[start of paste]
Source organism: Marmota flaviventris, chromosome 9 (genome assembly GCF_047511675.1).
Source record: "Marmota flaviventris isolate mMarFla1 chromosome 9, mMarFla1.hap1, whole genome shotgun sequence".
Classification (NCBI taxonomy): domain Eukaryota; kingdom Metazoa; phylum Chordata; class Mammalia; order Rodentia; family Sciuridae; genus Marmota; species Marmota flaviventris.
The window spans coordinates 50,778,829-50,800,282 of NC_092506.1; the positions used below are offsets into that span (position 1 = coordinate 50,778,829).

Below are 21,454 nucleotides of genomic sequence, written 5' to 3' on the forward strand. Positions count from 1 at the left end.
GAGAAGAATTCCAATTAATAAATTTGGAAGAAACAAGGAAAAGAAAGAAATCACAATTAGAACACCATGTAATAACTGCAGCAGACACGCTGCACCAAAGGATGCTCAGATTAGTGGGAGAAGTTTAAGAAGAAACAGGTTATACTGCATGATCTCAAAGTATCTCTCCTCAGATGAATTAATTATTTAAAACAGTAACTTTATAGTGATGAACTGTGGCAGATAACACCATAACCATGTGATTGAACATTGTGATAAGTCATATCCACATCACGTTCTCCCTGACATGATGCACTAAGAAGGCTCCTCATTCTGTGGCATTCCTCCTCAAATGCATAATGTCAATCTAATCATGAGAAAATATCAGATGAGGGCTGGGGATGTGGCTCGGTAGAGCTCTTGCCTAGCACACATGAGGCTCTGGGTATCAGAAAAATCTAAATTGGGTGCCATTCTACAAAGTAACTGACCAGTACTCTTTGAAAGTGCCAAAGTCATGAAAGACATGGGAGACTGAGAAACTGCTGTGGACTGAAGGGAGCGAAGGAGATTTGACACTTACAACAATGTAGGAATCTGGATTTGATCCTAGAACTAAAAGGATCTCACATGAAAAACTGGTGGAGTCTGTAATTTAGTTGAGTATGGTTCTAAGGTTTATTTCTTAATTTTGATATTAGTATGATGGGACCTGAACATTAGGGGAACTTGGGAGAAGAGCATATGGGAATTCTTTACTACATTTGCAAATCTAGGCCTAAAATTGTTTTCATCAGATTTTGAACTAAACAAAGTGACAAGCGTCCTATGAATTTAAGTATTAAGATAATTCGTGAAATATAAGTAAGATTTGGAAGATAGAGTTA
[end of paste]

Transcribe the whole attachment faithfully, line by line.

Source organism: Marmota flaviventris, chromosome 9 (genome assembly GCF_047511675.1).
Source record: "Marmota flaviventris isolate mMarFla1 chromosome 9, mMarFla1.hap1, whole genome shotgun sequence".
Classification (NCBI taxonomy): domain Eukaryota; kingdom Metazoa; phylum Chordata; class Mammalia; order Rodentia; family Sciuridae; genus Marmota; species Marmota flaviventris.
The window spans coordinates 50,778,829-50,800,282 of NC_092506.1; the positions used below are offsets into that span (position 1 = coordinate 50,778,829).

Below are 21,454 nucleotides of genomic sequence, written 5' to 3' on the forward strand. Positions count from 1 at the left end.
GAGAAGAATTCCAATTAATAAATTTGGAAGAAACAAGGAAAAGAAAGAAATCACAATTAGAACACCATGTAATAACTGCAGCAGACACGCTGCACCAAAGGATGCTCAGATTAGTGGGAGAAGTTTAAGAAGAAACAGGTTATACTGCATGATCTCAAAGTATCTCTCCTCAGATGAATTAATTATTTAAAACAGTAACTTTATAGTGATGAACTGTGGCAGATAACACCATAACCATGTGATTGAACATTGTGATAAGTCATATCCACATCACGTTCTCCCTGACATGATGCACTAAGAAGGCTCCTCATTCTGTGGCATTCCTCCTCAAATGCATAATGTCAATCTAATCATGAGAAAATATCAGATGAGGGCTGGGGATGTGGCTCGGTAGAGCTCTTGCCTAGCACACATGAGGCTCTGGGTATCAGAAAAATCTAAATTGGGTGCCATTCTACAAAGTAACTGACCAGTACTCTTTGAAAGTGCCAAAGTCATGAAAGACATGGGAGACTGAGAAACTGCTGTGGACTGAAGGGAGCGAAGGAGATTTGACACTTACAACAATGTAGGAATCTGGATTTGATCCTAGAACTAAAAGGATCTCACATGAAAAACTGGTGGAGTCTGTAATTTAGTTGAGTATGGTTCTAAGGTTTATTTCTTAATTTTGATATTAGTATGATGGGACCTGAACATTAGGGGAACTTGGGAGAAGAGCATATGGGAATTCTTTACTACATTTGCAAATCTAGGCCTAAAATTGTTTTCATCAGATTTTGAACTAAACAAAGTGACAAGCGTCCTATGAATTTAAGTATTAAGATAATTCGTGAAATATAAGTAAGATTTGGAAGATAGAGTTA